2 – I remember similar reports in 2009 of a severe cold weather in South America and Austrailia. The 2009 – 2010 was brutal by Floridian standards, and much colder than I have ever experienced while living in Florida, just south of Tampa for the past 30 years. Just curious if this is a precursor of things to come for the 2010 – 2011 winter in the Northern Hemisphere.

  14. Jimmy Haigh says:
    July 21, 2010 at 9:30 am
    It’s the Antarctic cold air spreading north of the equator that is the unusual thing. I was in Jakarta the other day – it’s like Siberian air getting as far south as that. Maybe it will happen this northern hemisphere winter?
    These things never used to happen before we started killing the planet with our SUV’s…

    Yes, it is unusual in the sense that it has not happened for a very long time. How long is the question.
    AGW/Climate Change would love for you to believe that the world began with the invention of the SUV.
    Ah, there it is. Right there in these heiroglyphics. See? They called it Atlantis. It sank due to global iron chariot thundering.

  15. Hugo M says:
    July 21, 2010 at 9:28 am

    I wonder how an agency backed by the American government could link an anomaly diagram with a scale expressing temperature differences in °F, when temperature differences are to be expressed in °K.

    1) Pretty much the same way we lengthen runways by, say, 250 feet.
    2) Temperature differences in °F or °C are perfectly reasonable as long as they’re consistent.
    3) There’s no such thing as °K, only k for kelvin, just like there’s no such thing as degrees meter. “1 k” can represent something really cold or a small temperature change (at least if we’re talking about weather). Context remains important.
    As for “surface temperatures departure from normal,” you could argue it’s really a departure from average, and that we don’t have exact knowledge of normal. That likely came from NOAA, but what do they know?

  16. James Sexton says:
    July 21, 2010 at 9:44 am
    That’s what happens when massaging breaks through the XXX barrier (you know, the kind of massages the Prophet likes) 🙂

  17. David L. says:
    July 21, 2010 at 9:43 am
    Not only did this continental cold snap happen, it was predicted a week before it struck.
    MSM has ADD.

  18. Steveta_UK,
    The BBC and the met office use estimated max temperatures, it looks like the AGW believers at the met office pump up daily max estimates while ignoring lows.
    What the BBC shows is in fact near future estimates rather than actual raw temps which gives them the chance to overestimate as much as they dare and also the use only central metropolitan stations which will always give a higher max than the wider countryside.
    Its all about manipulating subtle surface perceptions with the BBC/met office now, you see most people look at the shiny maps and gizmos and look at the temperatures as though they are real when in fact the advertised temperature is a max estimate and it may only reach that for a few minutes if at all and the early morning and late night could be hugely lower but never ever mentioned or advertised.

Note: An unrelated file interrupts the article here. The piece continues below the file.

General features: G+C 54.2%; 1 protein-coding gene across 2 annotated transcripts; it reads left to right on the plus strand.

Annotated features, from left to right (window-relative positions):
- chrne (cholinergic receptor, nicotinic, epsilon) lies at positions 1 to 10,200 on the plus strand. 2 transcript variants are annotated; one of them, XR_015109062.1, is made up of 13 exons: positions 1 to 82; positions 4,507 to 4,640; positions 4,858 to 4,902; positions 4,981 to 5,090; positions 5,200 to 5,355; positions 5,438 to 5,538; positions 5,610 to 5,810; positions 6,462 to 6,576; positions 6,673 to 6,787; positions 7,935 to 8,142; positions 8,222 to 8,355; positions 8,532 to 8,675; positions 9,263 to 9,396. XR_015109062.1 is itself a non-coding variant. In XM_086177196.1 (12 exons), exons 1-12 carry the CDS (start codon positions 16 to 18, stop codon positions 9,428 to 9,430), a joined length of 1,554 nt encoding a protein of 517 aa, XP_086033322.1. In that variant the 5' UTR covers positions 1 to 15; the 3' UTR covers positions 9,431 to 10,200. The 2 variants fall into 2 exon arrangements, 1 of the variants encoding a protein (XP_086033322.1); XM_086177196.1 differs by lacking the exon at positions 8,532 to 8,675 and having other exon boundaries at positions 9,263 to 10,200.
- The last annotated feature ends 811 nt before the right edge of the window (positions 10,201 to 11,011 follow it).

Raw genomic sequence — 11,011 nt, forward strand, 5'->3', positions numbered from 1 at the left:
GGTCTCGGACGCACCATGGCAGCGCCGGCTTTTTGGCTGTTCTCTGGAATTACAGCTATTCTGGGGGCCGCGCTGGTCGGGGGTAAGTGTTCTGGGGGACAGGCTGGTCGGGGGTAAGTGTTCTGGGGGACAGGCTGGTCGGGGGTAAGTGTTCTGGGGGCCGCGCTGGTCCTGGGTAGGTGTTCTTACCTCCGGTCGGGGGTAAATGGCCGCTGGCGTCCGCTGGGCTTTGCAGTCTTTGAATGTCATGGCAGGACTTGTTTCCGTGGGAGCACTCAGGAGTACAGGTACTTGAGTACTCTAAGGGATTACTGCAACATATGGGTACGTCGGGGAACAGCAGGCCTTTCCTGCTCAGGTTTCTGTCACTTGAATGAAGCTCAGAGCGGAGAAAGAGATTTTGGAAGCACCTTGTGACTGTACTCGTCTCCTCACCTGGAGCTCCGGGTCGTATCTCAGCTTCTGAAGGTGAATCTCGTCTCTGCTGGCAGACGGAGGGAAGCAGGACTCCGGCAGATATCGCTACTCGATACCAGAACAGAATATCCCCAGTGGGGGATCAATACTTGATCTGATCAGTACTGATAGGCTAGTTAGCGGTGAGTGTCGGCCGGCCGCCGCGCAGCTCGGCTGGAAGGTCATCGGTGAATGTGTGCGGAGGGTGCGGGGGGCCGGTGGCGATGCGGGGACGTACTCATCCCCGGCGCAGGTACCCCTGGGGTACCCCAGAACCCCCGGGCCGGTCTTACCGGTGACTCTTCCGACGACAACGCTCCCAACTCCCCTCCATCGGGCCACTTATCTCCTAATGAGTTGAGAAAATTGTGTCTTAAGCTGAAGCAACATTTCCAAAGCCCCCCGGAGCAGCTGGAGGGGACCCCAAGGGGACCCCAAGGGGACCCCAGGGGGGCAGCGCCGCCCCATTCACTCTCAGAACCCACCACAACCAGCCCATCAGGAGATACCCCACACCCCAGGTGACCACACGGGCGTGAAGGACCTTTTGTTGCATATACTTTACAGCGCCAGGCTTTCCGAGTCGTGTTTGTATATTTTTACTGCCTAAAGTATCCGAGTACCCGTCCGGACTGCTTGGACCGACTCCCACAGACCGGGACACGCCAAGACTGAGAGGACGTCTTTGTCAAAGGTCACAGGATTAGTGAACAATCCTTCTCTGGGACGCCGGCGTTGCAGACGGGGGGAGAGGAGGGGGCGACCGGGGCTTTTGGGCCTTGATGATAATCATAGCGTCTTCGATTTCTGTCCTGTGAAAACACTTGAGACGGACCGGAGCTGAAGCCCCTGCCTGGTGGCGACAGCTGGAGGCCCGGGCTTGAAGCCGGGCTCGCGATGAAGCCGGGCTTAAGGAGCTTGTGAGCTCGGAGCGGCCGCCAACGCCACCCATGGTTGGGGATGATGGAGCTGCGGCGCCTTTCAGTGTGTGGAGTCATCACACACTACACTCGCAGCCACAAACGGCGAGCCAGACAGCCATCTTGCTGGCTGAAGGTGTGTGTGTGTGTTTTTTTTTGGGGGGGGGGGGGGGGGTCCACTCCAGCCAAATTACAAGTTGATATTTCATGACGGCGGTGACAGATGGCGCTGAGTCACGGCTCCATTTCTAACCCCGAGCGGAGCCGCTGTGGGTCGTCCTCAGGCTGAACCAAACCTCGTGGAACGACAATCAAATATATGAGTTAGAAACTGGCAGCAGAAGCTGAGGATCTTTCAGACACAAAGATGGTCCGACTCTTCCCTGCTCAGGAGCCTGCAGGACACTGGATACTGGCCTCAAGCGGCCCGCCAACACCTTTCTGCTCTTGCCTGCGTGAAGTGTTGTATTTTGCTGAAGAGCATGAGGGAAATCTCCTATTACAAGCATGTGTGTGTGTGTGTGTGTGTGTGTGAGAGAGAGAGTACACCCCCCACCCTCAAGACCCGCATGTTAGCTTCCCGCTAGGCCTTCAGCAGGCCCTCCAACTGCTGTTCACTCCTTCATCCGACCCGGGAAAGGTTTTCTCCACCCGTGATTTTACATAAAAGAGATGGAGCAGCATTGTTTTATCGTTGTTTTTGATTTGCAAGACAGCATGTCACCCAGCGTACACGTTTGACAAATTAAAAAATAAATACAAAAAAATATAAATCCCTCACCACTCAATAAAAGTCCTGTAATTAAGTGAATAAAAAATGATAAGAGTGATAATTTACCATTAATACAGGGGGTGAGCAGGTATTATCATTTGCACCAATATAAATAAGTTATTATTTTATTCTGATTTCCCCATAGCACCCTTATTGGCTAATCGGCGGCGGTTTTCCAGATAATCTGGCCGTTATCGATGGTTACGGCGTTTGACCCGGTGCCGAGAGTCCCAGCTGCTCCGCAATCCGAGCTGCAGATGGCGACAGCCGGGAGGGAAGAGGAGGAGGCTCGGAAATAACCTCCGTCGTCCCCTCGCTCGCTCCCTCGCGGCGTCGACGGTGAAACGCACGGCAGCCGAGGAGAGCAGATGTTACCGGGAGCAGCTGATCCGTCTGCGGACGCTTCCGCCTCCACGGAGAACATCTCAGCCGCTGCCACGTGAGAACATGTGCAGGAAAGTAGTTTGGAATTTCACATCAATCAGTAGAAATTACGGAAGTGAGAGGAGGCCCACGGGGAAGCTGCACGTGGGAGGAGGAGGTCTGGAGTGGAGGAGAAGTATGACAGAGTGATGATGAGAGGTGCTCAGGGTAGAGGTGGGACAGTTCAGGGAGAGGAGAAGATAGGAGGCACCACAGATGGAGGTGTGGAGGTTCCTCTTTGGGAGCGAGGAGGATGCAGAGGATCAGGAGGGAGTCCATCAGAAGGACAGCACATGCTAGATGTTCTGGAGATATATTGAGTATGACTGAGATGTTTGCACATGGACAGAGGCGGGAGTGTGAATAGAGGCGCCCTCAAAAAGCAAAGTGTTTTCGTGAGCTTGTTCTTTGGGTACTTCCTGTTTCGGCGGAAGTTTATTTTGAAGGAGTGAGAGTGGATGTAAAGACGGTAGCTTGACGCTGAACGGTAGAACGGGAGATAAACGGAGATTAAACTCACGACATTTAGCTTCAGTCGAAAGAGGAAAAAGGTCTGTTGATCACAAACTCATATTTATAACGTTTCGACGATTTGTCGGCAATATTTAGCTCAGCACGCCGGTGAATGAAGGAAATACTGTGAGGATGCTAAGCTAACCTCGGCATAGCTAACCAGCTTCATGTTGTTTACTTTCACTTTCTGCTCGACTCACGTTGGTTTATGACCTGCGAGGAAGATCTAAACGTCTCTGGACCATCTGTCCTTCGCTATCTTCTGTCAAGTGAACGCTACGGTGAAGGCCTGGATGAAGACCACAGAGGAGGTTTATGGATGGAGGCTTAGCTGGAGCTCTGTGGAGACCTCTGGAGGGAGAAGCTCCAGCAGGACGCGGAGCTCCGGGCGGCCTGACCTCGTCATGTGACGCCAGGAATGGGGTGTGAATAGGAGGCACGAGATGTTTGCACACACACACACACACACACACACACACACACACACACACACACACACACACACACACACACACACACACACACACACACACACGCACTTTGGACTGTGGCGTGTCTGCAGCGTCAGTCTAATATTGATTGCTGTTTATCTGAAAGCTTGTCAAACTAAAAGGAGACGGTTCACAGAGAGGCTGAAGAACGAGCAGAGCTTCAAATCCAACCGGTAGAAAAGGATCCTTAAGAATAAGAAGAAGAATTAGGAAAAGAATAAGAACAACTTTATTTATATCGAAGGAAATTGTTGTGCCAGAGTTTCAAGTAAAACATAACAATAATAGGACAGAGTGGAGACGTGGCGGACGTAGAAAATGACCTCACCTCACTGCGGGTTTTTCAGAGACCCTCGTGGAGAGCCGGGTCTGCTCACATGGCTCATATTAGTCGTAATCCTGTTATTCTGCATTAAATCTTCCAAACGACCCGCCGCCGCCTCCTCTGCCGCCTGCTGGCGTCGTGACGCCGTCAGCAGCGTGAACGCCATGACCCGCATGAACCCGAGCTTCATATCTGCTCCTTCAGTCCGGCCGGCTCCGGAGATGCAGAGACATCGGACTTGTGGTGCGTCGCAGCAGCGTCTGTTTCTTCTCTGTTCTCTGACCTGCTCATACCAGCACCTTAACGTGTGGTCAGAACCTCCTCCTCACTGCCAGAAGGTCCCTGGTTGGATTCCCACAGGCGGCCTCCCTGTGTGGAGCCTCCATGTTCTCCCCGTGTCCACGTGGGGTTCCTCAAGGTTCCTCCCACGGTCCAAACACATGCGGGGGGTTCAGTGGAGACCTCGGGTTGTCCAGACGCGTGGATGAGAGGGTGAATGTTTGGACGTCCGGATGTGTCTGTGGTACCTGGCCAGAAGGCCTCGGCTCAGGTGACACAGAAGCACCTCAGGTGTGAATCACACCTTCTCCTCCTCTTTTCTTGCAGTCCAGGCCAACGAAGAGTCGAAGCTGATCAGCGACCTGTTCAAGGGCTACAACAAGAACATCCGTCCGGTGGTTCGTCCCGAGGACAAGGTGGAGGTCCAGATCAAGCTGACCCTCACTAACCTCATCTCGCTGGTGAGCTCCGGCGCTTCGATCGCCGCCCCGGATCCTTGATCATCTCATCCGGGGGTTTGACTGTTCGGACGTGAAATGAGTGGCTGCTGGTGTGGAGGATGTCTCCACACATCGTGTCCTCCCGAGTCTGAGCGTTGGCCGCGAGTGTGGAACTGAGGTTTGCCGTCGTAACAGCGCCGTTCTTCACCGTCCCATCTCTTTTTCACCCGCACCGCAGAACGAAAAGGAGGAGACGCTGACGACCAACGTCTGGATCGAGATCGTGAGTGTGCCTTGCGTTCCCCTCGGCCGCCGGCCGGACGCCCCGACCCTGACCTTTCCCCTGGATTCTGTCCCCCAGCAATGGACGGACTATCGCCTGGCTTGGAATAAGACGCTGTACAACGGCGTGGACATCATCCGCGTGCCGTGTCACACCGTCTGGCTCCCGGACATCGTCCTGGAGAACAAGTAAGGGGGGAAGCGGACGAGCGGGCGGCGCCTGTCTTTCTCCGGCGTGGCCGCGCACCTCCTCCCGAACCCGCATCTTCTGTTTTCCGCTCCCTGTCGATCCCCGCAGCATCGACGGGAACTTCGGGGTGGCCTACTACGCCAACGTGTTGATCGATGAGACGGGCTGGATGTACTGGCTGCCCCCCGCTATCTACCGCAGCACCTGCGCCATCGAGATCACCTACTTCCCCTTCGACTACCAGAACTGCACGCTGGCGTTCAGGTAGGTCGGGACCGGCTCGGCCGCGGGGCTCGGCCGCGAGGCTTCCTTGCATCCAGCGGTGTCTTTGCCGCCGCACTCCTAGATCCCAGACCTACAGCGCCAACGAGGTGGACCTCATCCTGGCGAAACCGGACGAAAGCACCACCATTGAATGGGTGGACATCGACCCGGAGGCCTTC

The BBC/met office rely on certain admen and magician tricks to create a superficial version of reality during the weather forecasts, no lows and no averages just max estimates while ignoring as much as they can cold areas and concentrating on warm areas. The phrase ‘much warmer than average for the time of year’ is used far more often than ‘much cooler than average for the time of year’.
    The BBC/met office used to advertise lows and daily averages untill the AGW fanatics found that childish tricks could alter the perceptions of their viewers and it has worked to a large extent and will untill the actual cooling becomes more severe than can be hidden in plain sight. From the average viewers perspective they will see what they expect to see and as any trickster/hustler will tell you, show the mark what they expect to see and there is no end to the things you can get away with unnoticed and unseen.

  19. PS to above post:
    The BBC may give the Sydney estimated MAX as 15C but it will never say that the previous days actual measured temps barely managed 12C and attained that for only a short time nor will they explain the average temps and minimums. Its like a pea and shell game really.

  20. Norseman says:
    July 21, 2010 at 9:47 am
    It usually happens. Cold winds from the south pole are called the “pamperos” (wind of the plains) which blow from Antarctica northwards along the unobstructed by mountains plains of Argentina and the Amazon jungle; these winds can not usually cross over the high altitude andean mountains to the pacific coasts, which, btw, are much more tempered by the southern seas. These coasts are deserted because of the cold Humboldt’s current running from the south pole northwards, with the exception of those epochs when the El Nino counter current appears, and which runs north-south in the opposite direction, which is not the case right now.

  21. Cassandra King says:
    July 21, 2010 at 10:12 am
    Really. What it is happening now here in SA is that minimum temperatures and maximum temperatures are closer to each other, so the final effect is that heat loss is increased.

  22. Norseman writes:
    “The 2009 – 2010 was brutal by Floridian standards, and much colder than I have ever experienced while living in Florida, just south of Tampa for the past 30 years.”